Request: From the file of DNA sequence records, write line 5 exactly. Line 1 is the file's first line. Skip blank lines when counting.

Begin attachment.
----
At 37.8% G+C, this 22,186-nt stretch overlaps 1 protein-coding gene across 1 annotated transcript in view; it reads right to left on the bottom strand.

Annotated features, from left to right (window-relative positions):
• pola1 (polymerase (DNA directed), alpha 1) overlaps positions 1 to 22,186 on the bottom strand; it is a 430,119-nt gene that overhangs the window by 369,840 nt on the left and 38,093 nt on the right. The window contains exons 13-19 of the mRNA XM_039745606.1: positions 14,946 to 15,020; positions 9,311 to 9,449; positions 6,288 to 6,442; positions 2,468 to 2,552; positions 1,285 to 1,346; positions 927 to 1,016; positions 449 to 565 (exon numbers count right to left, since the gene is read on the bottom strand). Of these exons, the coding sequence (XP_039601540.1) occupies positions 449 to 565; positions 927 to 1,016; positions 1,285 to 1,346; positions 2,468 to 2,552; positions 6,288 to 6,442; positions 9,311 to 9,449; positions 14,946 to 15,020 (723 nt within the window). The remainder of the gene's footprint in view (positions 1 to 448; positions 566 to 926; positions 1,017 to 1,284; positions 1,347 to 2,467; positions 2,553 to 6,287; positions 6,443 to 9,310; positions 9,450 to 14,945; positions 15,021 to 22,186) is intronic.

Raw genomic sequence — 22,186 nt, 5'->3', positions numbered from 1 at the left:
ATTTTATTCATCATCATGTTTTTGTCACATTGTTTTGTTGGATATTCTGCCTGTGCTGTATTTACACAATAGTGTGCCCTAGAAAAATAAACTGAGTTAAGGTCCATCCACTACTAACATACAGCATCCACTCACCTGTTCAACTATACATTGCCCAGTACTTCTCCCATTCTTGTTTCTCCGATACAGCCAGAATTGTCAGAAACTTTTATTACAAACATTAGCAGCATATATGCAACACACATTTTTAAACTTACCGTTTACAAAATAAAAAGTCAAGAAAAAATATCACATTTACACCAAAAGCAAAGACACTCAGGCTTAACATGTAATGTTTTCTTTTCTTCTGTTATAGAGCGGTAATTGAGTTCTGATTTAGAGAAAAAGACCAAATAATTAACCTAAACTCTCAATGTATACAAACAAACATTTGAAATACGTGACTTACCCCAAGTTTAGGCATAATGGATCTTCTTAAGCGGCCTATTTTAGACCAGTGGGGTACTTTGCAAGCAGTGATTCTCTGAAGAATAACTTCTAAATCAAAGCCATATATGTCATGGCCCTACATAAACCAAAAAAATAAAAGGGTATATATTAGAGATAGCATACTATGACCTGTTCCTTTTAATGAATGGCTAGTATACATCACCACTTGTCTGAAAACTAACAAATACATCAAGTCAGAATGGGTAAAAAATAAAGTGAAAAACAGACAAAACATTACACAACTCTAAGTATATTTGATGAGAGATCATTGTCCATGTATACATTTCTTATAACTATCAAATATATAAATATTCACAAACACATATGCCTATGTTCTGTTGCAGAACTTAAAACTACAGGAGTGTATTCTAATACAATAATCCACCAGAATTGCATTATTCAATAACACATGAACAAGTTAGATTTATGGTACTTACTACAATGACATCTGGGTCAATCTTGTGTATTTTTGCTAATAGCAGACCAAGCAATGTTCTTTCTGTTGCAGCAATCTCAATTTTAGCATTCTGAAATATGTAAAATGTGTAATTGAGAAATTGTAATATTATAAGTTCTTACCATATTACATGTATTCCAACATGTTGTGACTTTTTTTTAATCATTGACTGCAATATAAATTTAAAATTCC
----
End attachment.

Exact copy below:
ATTTTATTCATCATCATGTTTTTGTCACATTGTTTTGTTGGATATTCTGCCTGTGCTGTATTTACACAATAGTGTGCCCTAGAAAAATAAACTGAGTTAAGGTCCATCCACTACTAACATACAGCATCCACTCACCTGTTCAACTATACATTGCCCAGTACTTCTCCCATTCTTGTTTCTCCGATACAGCCAGAATTGTCAGAAACTTTTATTACAAACATTAGCAGCATATATGCAACACACATTTTTAAACTTACCGTTTACAAAATAAAAAGTCAAGAAAAAATATCACATTTACACCAAAAGCAAAGACACTCAGGCTTAACATGTAATGTTTTCTTTTCTTCTGTTATAGAGCGGTAATTGAGTTCTGATTTAGAGAAAAAGACCAAATAATTAACCTAAACTCTCAATGTATACAAACAAACATTTGAAATACGTGACTTACCCCAAGTTTAGGCATAATGGATCTTCTTAAGCGGCCTATTTTAGACCAGTGGGGTACTTTGCAAGCAGTGATTCTCTGAAGAATAACTTCTAAATCAAAGCCATATATGTCATGGCCCTACATAAACCAAAAAAATAAAAGGGTATATATTAGAGATAGCATACTATGACCTGTTCCTTTTAATGAATGGCTAGTATACATCACCACTTGTCTGAAAACTAACAAATACATCAAGTCAGAATGGGTAAAAAATAAAGTGAAAAACAGACAAAACATTACACAACTCTAAGTATATTTGATGAGAGATCATTGTCCATGTATACATTTCTTATAACTATCAAATATATAAATATTCACAAACACATATGCCTATGTTCTGTTGCAGAACTTAAAACTACAGGAGTGTATTCTAATACAATAATCCACCAGAATTGCATTATTCAATAACACATGAACAAGTTAGATTTATGGTACTTACTACAATGACATCTGGGTCAATCTTGTGTATTTTTGCTAATAGCAGACCAAGCAATGTTCTTTCTGTTGCAGCAATCTCAATTTTAGCATTCTGAAATATGTAAAATGTGTAATTGAGAAATTGTAATATTATAAGTTCTTACCATATTACATGTATTCCAACATGTTGTGACTTTTTTTTAATCATTGACTGCAATATAAATTTAAAATTCC